My new mate “Photographer John” and I corral Julian after he returns from church and usher him to the 17th green where we have scouted out a spot for his cover portrait. It’s a lovely location, with the Cavalli Islands in the background. Stunning, really.
Julian is a good sport, as the shoot takes about 30 minutes due to the constantly changing light. While John’s trigger finger fires away — “Julian, you look magnificent,” he says. “Oh, you’re a natural! Brilliant mate!” — Julian casually greets the stunned guests as they arrive on the green.
“I’m so glad y’all like it,” the owner says in a southern drawl before I usher him back to his mark (two tees stuck into the green) for a few more pictures.
After helping packing up his gear, John and I tag along with Julian and Josie for another nine holes. This is when the big man is at his finest. He loves to compliment himself on well-struck shots, while loudly wishing against his wife’s efforts. The bogey-filled banter is classic stuff.
As Julian hits a pitch from a drastic sidehill lie, over a ridge onto sloping green, I tell him that is was a “great shot.” He grins, quickly turns to me and replies “It was WONDERFUL shot, just a fantastic golf shot!”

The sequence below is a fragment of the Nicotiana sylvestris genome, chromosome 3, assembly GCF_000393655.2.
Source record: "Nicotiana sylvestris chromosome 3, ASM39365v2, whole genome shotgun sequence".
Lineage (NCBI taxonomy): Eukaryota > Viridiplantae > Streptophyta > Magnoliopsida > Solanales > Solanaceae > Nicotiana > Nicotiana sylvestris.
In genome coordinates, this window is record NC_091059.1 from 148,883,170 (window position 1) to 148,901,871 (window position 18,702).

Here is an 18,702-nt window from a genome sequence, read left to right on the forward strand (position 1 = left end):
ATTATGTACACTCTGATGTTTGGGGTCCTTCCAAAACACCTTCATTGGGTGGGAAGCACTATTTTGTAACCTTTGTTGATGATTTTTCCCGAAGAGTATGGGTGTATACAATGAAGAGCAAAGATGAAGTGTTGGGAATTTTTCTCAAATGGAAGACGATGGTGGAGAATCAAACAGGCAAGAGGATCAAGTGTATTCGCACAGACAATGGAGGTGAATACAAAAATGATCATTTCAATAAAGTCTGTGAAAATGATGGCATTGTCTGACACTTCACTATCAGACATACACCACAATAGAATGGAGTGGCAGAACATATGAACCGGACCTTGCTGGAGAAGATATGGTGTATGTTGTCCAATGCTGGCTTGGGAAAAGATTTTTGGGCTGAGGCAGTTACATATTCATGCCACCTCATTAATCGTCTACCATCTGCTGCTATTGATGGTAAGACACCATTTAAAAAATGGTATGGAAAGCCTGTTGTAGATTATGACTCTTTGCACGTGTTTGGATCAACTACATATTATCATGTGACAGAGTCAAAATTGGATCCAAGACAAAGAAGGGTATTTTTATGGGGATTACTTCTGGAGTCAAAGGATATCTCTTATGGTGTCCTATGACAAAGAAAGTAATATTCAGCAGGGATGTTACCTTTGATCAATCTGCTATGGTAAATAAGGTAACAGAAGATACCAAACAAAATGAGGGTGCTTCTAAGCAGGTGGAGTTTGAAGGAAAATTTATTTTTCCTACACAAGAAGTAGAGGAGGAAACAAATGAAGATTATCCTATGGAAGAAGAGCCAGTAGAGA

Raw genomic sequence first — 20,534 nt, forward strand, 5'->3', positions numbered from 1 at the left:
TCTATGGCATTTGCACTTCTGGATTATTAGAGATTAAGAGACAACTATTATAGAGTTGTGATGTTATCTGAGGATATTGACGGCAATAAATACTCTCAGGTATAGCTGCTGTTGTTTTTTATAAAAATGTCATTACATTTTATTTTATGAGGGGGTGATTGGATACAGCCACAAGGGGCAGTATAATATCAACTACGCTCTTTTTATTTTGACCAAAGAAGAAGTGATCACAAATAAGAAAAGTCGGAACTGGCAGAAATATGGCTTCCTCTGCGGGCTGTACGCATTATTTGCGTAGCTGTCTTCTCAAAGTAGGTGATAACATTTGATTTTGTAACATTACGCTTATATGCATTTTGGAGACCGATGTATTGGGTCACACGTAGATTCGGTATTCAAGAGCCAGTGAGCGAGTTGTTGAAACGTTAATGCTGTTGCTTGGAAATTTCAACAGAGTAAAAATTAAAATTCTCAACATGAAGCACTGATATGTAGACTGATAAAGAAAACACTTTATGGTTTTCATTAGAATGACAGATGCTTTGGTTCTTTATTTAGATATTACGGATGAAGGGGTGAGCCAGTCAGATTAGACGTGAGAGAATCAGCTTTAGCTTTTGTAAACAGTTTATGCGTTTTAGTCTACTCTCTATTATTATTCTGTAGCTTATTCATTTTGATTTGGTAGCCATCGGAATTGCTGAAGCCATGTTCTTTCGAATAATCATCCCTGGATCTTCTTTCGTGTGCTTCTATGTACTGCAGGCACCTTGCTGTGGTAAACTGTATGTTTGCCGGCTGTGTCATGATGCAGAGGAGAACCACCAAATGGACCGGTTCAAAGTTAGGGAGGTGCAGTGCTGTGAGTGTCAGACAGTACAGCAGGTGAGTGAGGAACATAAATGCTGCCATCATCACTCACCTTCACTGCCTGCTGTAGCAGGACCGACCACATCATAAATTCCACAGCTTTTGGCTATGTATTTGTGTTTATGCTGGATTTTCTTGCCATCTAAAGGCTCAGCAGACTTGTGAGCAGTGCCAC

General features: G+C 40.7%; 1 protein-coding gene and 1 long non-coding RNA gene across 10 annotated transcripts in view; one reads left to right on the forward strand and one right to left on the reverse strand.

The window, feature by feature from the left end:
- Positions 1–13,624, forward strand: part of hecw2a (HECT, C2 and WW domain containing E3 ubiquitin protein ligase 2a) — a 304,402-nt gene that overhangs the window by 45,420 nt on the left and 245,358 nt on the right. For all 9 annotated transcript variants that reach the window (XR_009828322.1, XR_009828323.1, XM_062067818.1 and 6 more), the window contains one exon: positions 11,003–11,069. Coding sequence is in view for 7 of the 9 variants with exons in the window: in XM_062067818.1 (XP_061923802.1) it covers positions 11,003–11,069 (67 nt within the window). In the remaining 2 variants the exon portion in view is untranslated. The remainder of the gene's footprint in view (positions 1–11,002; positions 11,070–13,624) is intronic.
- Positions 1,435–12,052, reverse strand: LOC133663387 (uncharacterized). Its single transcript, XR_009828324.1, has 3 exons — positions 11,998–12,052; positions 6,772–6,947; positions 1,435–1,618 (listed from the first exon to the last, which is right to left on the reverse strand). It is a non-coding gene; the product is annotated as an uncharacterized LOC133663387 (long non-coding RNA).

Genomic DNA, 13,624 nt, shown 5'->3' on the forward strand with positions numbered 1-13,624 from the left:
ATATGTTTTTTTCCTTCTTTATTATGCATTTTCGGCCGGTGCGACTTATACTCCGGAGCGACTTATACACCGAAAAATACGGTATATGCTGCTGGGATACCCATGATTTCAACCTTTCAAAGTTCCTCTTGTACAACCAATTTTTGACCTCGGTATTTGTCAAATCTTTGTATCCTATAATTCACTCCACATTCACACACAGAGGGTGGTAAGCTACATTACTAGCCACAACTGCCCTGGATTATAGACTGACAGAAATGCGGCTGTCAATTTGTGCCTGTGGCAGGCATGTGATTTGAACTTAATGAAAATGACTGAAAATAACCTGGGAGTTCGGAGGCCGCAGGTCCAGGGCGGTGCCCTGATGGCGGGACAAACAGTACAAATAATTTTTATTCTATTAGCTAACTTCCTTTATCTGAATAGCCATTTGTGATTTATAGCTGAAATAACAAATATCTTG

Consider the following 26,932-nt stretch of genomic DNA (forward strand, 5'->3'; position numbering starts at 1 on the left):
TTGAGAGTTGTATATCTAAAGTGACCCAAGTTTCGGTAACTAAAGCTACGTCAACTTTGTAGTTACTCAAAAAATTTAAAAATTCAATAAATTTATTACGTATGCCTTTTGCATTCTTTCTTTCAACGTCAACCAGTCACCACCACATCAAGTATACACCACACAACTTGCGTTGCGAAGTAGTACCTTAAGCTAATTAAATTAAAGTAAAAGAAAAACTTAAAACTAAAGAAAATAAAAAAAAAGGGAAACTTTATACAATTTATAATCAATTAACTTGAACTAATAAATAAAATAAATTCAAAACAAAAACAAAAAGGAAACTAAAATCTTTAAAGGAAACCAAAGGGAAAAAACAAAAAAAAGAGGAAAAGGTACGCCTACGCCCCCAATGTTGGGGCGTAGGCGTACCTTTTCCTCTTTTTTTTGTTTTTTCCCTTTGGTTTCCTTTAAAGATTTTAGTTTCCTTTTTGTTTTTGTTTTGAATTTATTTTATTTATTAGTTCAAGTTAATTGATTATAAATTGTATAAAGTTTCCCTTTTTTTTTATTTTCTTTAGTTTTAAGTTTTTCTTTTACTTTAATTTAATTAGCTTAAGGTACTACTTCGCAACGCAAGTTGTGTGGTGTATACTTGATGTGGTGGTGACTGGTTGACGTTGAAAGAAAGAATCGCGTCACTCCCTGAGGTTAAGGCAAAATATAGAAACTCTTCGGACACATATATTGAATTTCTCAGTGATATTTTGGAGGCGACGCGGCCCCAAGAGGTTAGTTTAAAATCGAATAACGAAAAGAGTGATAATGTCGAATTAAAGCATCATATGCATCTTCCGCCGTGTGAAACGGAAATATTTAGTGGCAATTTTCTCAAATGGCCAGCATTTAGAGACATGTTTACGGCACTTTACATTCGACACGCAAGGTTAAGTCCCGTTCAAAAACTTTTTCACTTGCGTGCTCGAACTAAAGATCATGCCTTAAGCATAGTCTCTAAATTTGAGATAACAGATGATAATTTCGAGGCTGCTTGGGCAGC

Wiped out after a long day, Julian goes to bed at 7 p.m. John, Jason, Diana and I go into town for some grub at Café Jerusalem. Very tasty, actually. After, we then head to a nearby Island to go Kiwi spotting. Kiwis, the flightless treasure of all of NZ, are an endangered species mostly due to the 80,000 possums that hunt and kill the helpless nocturnal birds.
About 90 percent of all NZ natives have never seen a Kiwi in the wild, Jason tells me. If so, how can it be that I might actually see one? We wander through the bush for about 90 minutes with our guide, flashlights at the ready.
We all stop, flashlights go dark. Our guide hears one in the bush about 5 meters away. We stand still waiting for the little bugger to pop onto the path. Alas, he never appears. I’m beginning to feel like the dumb American tourist, only to be reassured by Photographer John that, as a NZ native himself, he though it was “cool mate.”
At least we get to see the Southern Cross and the Milky Way in the clear New Zealand sky.
We drive back, and with thoughts of the long-billed Kiwi dancing in my head, I doze off to bed.
Morning light brings about a helicopter ride with John in Julian’s personal helicopter for some aerial shots. We cruise up the coast with the door of the chopper removed. It’s “Apocalypse Now” in Kiwi-land!
“I love the smell of golf course fertilizer in the morning, it smells like birdies.”